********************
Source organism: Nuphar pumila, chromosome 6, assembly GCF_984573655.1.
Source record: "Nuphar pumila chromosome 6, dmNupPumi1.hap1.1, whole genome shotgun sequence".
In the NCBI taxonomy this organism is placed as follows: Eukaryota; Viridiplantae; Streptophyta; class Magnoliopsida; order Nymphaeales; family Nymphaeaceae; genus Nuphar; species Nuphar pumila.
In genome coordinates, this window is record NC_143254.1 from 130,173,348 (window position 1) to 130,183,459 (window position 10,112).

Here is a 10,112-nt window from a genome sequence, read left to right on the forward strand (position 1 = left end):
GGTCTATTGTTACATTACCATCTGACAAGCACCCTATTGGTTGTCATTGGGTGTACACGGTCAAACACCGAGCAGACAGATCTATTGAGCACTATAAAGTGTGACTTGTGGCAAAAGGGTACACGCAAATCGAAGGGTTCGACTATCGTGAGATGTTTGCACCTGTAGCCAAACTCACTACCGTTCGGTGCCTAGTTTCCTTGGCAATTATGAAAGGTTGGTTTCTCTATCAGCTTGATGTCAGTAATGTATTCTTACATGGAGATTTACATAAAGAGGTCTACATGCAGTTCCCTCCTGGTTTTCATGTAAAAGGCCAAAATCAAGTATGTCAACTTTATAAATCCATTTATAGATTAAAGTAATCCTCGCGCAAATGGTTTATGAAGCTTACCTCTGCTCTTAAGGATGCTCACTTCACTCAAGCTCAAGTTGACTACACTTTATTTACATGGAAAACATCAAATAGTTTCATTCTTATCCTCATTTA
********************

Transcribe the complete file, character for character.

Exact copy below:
Source organism: Nuphar pumila, chromosome 6, assembly GCF_984573655.1.
Source record: "Nuphar pumila chromosome 6, dmNupPumi1.hap1.1, whole genome shotgun sequence".
In the NCBI taxonomy this organism is placed as follows: Eukaryota; Viridiplantae; Streptophyta; class Magnoliopsida; order Nymphaeales; family Nymphaeaceae; genus Nuphar; species Nuphar pumila.
In genome coordinates, this window is record NC_143254.1 from 130,173,348 (window position 1) to 130,183,459 (window position 10,112).

Here is a 10,112-nt window from a genome sequence, read left to right on the forward strand (position 1 = left end):
GGTCTATTGTTACATTACCATCTGACAAGCACCCTATTGGTTGTCATTGGGTGTACACGGTCAAACACCGAGCAGACAGATCTATTGAGCACTATAAAGTGTGACTTGTGGCAAAAGGGTACACGCAAATCGAAGGGTTCGACTATCGTGAGATGTTTGCACCTGTAGCCAAACTCACTACCGTTCGGTGCCTAGTTTCCTTGGCAATTATGAAAGGTTGGTTTCTCTATCAGCTTGATGTCAGTAATGTATTCTTACATGGAGATTTACATAAAGAGGTCTACATGCAGTTCCCTCCTGGTTTTCATGTAAAAGGCCAAAATCAAGTATGTCAACTTTATAAATCCATTTATAGATTAAAGTAATCCTCGCGCAAATGGTTTATGAAGCTTACCTCTGCTCTTAAGGATGCTCACTTCACTCAAGCTCAAGTTGACTACACTTTATTTACATGGAAAACATCAAATAGTTTCATTCTTATCCTCATTTA